This, to me, is the most difficult step in breaking down a hindquarter. The hip curves about 45 degrees and if you deviate from the curvature of the bone, you will seriously gash the Top Sirloin. 

Keep drawing your lines until you break the connection between the Femur and the Hip. You may hear a variety of different sounds, you may see fluid pour out - you may not, either way - once you've exposed this connection and broken through it, you can change your angle and start using the weight of the Sirloin to ease the amount of work your knife has to do. 

Cut all around the Hip-side of the joint.

Start working the curves on either side of the joint.

...Now we're dancing! Now that our lines are drawn and the shape of the sirloin is evident, start cutting the rest of the bone away - there are a few pre-cuts to this process that we didn't get good pictures of, but again - if you've made it this far, I bet you have a pretty good idea of how to finish this step.

Home free.

Here's where we deviate from the 'normal' way of approaching this - if your trained eye can see, I left the Culotte attached to the Rump and taken the Sirloin off as a lean whole.  In my opinion, the rump is highly under utilized and if cut and trimmed correctly can be a very enjoyable cut of meat. 

The rest of this breakdown is just following seams. I go into detail about this process in my  post about breaking down the Steamship Round.

On the far left we have a nearly identical Hind Quarter, Butt Tender, Flank, Flap, Tri Tip, Sirloin Tip, Top Sirloin, Eye of Round, Top Round, and Full Rump. The last bit I'm working on is the Hindshank.

That's it! Time for a break.
Again, "True Masters Teach." Dylan's turn.

The look on his face is my new reason for doing this. The joy, pride and excitement  that people exhibit when doing something like this, especially someone that's pretty well versed in meat cutting getting to see the  puzzle as a whole is very special to me. Teaching has really started calling my name and I'm going to be working on how to figure out how to do it for a living.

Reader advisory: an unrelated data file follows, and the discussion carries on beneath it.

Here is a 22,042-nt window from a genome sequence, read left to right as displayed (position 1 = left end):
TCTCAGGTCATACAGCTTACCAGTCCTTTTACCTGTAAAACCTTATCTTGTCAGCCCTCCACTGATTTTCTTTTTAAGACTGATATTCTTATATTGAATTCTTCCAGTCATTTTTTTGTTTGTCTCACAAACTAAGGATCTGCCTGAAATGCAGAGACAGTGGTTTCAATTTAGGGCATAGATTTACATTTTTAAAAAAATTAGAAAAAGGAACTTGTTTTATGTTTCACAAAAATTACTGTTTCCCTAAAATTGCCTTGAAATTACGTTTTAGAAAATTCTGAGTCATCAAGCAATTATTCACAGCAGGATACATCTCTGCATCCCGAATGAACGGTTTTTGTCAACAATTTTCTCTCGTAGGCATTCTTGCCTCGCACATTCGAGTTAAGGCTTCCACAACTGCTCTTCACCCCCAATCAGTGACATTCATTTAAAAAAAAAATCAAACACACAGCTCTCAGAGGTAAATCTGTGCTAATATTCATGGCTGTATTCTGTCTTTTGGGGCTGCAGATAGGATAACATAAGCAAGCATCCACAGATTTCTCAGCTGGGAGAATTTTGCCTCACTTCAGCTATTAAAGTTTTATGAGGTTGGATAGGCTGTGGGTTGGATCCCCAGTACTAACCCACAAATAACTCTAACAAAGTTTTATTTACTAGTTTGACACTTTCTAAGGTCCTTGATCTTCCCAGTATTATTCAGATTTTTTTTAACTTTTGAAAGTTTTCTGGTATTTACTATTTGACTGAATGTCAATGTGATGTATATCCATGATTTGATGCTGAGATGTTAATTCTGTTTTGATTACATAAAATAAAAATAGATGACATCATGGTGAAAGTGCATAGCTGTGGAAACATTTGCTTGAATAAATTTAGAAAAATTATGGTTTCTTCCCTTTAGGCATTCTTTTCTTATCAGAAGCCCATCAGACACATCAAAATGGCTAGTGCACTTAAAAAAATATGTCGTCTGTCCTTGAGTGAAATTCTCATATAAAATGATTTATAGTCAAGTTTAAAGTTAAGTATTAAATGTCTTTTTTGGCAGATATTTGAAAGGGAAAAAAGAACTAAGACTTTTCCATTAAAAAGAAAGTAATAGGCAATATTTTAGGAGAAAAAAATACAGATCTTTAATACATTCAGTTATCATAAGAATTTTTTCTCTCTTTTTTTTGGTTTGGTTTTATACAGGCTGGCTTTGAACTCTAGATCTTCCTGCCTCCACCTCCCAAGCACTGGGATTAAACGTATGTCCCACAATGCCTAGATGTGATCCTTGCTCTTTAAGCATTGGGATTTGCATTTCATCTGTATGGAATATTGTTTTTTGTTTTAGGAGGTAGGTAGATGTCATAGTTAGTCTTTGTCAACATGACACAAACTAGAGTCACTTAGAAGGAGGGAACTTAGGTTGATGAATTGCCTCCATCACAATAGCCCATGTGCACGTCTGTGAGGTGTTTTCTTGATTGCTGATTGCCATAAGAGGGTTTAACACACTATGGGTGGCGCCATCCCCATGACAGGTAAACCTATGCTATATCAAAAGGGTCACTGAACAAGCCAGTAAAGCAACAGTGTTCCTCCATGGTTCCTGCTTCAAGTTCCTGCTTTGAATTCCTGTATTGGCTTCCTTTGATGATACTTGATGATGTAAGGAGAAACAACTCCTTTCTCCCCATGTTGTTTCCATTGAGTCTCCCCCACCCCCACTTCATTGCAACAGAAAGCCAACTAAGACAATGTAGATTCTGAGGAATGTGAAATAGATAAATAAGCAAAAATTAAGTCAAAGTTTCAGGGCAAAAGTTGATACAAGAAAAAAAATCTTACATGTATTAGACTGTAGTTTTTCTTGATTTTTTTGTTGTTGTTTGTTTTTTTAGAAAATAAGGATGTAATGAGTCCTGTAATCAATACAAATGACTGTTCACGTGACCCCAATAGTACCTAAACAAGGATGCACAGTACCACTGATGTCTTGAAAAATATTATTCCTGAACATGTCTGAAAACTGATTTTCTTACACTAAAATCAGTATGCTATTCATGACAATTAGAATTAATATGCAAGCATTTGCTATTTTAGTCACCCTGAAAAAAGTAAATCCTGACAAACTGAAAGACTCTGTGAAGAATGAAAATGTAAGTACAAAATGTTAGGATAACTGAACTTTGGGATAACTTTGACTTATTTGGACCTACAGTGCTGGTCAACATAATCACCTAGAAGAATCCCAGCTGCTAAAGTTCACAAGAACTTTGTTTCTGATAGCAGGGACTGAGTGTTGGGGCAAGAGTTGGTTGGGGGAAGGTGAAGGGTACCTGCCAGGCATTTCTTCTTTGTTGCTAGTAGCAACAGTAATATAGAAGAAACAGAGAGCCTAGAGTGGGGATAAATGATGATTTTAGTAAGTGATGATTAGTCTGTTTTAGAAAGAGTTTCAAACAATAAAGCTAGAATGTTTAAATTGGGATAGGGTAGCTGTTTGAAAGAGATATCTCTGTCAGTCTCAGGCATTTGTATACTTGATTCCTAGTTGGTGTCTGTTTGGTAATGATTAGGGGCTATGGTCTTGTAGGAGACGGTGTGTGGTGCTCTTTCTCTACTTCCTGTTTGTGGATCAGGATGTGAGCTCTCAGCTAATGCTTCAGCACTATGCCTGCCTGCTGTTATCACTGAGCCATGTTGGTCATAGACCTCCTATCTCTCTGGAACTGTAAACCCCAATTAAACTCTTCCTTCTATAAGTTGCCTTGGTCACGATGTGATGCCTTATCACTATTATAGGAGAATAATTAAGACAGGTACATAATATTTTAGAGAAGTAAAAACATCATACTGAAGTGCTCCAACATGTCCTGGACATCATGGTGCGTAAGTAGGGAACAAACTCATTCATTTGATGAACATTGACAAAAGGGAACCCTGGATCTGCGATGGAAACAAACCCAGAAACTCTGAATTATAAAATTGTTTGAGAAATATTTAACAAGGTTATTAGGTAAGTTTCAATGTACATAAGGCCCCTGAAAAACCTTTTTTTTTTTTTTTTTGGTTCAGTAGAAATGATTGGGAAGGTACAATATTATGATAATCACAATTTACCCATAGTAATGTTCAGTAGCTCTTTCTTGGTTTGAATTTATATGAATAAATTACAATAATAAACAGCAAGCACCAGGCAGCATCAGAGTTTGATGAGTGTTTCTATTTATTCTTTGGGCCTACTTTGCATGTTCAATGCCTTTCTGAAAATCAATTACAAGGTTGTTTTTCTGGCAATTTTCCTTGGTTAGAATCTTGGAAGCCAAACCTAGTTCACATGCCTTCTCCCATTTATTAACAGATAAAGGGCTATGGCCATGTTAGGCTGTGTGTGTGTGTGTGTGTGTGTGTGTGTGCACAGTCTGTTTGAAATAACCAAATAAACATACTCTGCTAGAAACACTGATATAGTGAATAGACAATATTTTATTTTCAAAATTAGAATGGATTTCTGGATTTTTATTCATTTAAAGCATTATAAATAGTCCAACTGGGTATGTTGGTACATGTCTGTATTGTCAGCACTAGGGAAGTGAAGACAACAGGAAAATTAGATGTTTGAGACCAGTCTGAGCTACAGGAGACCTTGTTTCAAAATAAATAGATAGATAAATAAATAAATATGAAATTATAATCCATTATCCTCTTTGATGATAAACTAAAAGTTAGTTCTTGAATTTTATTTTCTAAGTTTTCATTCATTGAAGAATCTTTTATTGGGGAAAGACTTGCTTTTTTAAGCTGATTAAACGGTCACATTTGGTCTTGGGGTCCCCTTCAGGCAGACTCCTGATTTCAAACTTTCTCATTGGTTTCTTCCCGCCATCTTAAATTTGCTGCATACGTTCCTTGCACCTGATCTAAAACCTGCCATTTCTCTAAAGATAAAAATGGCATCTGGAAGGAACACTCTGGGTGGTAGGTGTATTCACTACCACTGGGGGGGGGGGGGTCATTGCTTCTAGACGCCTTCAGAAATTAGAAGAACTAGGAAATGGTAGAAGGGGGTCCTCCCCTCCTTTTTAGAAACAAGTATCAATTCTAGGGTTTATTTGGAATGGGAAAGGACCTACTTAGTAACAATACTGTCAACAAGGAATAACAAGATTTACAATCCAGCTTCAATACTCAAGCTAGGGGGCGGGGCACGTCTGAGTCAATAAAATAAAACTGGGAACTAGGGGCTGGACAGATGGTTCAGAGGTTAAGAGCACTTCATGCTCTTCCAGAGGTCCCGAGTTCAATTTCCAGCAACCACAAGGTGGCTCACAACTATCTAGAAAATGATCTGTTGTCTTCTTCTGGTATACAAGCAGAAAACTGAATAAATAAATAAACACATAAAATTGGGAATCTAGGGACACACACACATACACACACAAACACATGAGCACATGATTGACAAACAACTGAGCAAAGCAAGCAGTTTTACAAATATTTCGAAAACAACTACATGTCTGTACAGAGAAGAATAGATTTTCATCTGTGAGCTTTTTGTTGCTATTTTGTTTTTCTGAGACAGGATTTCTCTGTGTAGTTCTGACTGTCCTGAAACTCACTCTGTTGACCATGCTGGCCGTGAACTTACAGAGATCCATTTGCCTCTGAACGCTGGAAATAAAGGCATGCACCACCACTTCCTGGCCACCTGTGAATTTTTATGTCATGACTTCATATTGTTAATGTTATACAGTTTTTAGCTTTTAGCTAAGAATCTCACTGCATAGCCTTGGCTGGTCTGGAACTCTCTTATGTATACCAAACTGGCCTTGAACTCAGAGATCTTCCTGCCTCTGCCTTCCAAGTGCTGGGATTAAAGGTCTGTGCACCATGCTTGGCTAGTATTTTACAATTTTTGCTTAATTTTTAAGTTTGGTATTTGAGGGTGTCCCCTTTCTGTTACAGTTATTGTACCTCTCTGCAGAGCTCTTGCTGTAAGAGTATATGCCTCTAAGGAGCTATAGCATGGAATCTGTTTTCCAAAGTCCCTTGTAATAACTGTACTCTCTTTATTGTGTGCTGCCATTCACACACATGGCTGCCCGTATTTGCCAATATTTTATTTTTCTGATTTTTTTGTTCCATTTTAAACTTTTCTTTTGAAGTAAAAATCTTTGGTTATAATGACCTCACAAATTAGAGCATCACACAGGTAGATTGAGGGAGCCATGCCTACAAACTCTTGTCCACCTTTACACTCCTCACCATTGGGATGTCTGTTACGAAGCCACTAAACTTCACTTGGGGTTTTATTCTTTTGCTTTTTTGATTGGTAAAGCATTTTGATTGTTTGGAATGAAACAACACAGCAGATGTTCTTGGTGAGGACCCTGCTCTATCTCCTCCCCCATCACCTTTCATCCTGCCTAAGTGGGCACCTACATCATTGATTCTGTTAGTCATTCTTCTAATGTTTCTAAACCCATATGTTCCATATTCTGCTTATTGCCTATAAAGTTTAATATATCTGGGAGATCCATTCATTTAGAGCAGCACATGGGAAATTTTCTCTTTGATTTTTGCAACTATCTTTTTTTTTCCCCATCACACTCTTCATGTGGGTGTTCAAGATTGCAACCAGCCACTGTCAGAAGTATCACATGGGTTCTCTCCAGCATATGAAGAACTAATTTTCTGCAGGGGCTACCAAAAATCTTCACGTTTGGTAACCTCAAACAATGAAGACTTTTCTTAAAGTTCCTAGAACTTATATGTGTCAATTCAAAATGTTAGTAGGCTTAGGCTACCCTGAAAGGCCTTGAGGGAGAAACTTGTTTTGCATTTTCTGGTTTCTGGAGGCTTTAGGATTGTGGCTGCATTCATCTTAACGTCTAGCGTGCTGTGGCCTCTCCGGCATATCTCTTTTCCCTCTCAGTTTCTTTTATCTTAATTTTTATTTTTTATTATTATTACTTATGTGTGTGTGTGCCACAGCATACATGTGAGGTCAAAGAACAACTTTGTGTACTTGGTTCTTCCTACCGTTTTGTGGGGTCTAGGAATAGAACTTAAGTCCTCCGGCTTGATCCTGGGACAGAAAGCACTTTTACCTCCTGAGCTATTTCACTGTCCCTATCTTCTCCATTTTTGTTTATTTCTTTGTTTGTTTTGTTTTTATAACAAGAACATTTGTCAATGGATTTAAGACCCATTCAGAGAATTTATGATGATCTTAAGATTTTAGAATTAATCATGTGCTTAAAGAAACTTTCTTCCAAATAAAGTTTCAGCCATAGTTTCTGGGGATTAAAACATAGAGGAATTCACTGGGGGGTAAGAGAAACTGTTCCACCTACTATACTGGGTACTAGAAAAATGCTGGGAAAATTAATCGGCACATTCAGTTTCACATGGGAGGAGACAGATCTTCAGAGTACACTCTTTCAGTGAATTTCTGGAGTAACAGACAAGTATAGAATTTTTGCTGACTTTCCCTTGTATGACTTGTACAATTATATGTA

Now for a sneak peak at Fore Quarter breakdown. These guys are significantly heavier than the hinds, still possible to lift, but this one proved to be a bit too heavy for my frame - luckily I was able to enlist the help of my long time friend.

Since these have aged for so long, the exterior has turned a bit and though pre-trimming is usually a no-no, I think it's called for here. Best to remove it now and prevent any bad tissue from getting into the grind.


Tuesday, April 2, 2013

Whole Mutton. The Breakdown.

This last week, before class, I was able to get a couple mutton broken down and figured I'd take some pictures - I'm going to do the same next week for Beef, which I'm very excited about!

These guys weigh in right around 100 lbs, they've been aged about two weeks so all the fat has become very dense and the animal has become very easy to work with.